Licensed to practice in North Carolina, New York, and Massachusetts, Professor Birckhead has been a frequent lecturer at continuing legal education programs across the United States as well as a faculty member at the Trial Advocacy Workshop at Harvard Law School. She is both a board and an advisory committee member of the Campaign for the Fair Sentencing of Youth.  She is president of the board for the North Carolina Center on Actual Innocence and has been appointed to the executive council of the Juvenile Justice and Children’s Rights Section of the North Carolina Bar Association. She is also a member of the advisory board for the North Carolina Juvenile Defender as well as a member of the Criminal Defense Section and the Juvenile Defender Section of the North Carolina Academy of Trial Lawyers. Professor Birckhead received her B.A. degree in English literature with honors from Yale University and her J.D. with honors from Harvard Law School, where she served as Recent Developments Editor of the Harvard Women’s Law Journal.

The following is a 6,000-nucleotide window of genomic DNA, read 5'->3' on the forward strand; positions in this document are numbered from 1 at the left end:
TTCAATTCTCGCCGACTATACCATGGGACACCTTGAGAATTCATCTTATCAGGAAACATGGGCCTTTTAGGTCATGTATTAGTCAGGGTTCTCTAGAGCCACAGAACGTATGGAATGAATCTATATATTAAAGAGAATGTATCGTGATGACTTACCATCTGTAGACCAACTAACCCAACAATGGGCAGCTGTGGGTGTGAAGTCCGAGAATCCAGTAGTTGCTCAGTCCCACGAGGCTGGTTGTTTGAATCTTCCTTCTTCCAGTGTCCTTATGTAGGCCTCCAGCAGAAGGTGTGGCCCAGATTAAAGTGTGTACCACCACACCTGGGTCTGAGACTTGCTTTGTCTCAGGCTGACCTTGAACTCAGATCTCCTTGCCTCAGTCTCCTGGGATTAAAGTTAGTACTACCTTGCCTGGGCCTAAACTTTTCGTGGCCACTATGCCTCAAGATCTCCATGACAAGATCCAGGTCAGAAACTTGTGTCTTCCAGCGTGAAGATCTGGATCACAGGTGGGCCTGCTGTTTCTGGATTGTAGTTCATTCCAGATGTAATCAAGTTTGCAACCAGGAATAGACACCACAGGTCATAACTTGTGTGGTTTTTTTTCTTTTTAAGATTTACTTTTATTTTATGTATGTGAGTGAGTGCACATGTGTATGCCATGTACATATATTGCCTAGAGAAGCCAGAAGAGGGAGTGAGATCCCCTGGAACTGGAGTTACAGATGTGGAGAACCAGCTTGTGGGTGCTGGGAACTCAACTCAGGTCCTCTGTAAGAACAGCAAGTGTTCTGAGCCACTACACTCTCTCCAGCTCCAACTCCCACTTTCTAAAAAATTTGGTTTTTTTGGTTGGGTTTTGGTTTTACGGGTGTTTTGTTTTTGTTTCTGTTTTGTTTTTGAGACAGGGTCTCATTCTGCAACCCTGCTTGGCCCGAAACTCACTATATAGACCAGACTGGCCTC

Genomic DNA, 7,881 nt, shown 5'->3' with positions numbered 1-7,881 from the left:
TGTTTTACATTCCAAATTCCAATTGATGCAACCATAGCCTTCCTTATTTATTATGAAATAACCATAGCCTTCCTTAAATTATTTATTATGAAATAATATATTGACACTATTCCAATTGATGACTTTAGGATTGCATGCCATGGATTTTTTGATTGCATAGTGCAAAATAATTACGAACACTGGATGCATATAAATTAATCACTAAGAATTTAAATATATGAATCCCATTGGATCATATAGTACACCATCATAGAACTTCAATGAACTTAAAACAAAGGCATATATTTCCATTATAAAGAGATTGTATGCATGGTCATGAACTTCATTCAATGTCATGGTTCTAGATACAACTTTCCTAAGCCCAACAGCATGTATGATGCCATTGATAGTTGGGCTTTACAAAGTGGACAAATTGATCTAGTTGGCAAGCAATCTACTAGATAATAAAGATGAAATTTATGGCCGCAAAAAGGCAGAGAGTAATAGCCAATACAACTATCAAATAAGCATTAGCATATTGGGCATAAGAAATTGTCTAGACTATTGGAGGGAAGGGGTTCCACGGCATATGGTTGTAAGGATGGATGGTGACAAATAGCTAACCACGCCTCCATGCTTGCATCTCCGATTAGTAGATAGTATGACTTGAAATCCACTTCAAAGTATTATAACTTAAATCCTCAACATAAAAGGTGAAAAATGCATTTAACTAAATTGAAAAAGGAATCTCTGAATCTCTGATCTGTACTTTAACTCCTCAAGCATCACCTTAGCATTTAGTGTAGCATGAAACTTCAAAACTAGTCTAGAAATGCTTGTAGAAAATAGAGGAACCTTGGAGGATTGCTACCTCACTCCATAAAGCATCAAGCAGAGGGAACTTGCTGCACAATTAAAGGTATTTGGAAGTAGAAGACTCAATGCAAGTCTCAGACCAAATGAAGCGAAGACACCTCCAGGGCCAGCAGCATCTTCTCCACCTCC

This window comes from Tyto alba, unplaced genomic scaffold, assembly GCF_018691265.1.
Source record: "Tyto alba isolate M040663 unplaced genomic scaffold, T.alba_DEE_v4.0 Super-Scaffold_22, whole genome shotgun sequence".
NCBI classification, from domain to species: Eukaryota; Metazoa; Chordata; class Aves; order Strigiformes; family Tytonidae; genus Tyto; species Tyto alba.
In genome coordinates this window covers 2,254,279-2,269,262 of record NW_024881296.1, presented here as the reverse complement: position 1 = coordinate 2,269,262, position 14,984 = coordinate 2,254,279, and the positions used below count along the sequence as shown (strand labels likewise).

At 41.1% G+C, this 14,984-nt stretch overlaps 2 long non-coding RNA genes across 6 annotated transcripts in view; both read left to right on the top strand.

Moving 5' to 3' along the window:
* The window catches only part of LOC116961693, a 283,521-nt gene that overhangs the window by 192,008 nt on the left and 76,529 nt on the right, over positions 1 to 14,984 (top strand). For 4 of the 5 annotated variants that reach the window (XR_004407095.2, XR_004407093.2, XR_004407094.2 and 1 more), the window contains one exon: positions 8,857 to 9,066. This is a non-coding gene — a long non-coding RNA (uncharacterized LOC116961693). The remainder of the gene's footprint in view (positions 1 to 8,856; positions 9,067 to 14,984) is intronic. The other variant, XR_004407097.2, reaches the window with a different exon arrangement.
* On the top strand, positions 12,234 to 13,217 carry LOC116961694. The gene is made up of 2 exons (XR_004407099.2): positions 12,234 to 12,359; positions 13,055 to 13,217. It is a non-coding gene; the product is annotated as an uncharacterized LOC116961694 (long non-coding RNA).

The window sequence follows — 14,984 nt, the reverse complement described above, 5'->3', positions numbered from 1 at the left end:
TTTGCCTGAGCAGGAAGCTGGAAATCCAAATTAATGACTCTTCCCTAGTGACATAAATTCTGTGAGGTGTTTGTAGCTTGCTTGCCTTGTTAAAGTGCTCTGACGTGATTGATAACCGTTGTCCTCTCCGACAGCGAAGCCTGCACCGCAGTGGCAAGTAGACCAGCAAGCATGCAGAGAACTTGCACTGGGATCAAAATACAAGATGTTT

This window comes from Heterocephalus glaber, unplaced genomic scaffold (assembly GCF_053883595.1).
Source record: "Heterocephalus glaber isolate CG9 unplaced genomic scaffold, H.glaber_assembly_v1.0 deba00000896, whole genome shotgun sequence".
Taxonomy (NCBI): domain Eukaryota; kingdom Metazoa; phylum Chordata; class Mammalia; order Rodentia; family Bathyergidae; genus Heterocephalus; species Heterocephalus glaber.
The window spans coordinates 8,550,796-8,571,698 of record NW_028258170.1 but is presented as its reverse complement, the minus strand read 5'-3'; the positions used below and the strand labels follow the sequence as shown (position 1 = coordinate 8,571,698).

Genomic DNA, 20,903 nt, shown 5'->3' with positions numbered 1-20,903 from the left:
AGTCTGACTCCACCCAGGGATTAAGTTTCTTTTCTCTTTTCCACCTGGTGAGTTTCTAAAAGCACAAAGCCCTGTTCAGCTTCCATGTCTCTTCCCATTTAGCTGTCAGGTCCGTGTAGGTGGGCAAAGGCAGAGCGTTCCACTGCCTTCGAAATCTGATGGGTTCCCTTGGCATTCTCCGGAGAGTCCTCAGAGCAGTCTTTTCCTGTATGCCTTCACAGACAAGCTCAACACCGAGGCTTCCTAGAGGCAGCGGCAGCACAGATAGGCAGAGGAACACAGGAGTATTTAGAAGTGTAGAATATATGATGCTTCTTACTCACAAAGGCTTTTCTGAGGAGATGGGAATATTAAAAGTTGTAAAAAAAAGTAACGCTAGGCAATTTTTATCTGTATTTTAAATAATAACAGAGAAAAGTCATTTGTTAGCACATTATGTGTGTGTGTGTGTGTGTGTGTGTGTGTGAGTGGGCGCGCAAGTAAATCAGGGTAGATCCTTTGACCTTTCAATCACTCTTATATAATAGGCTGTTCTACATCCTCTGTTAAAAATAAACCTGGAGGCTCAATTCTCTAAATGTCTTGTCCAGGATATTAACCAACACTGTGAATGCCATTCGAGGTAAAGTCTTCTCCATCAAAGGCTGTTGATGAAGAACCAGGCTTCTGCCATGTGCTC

UNC Law profile 

Professor Birckhead’s scholarship and commentary, available for free download


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6 Responses to About the Blogger

  1. Muhammad Amir Munir says:

    Dear Prof Birckhead, its nice to see your blog. In fact, I being a judicial officer having powers to hear juvenile cases have great interest in juvenile justice policy and development of law. I have written few essays in Pakitani context. I have been teaching juvenile justice system ordinance 2000 to judicial officers / judges of juvenile courts at the Federal Judicial Academy (www.fja.gov.pk). I have also written some essays on TJ and JJSO.
    You may access my papers on SSRN at ssrn.com/author=670902. Particularly, following will be relevant for juveniles studies:

    http://ssrn.com/abstract=1922837 (Family Courts in Pakistan in Search of ‘Better Remedies’ for Women and Children)

    http://ssrn.com/abstract=1955252 (Juvenile Justice System Ordinance 2000)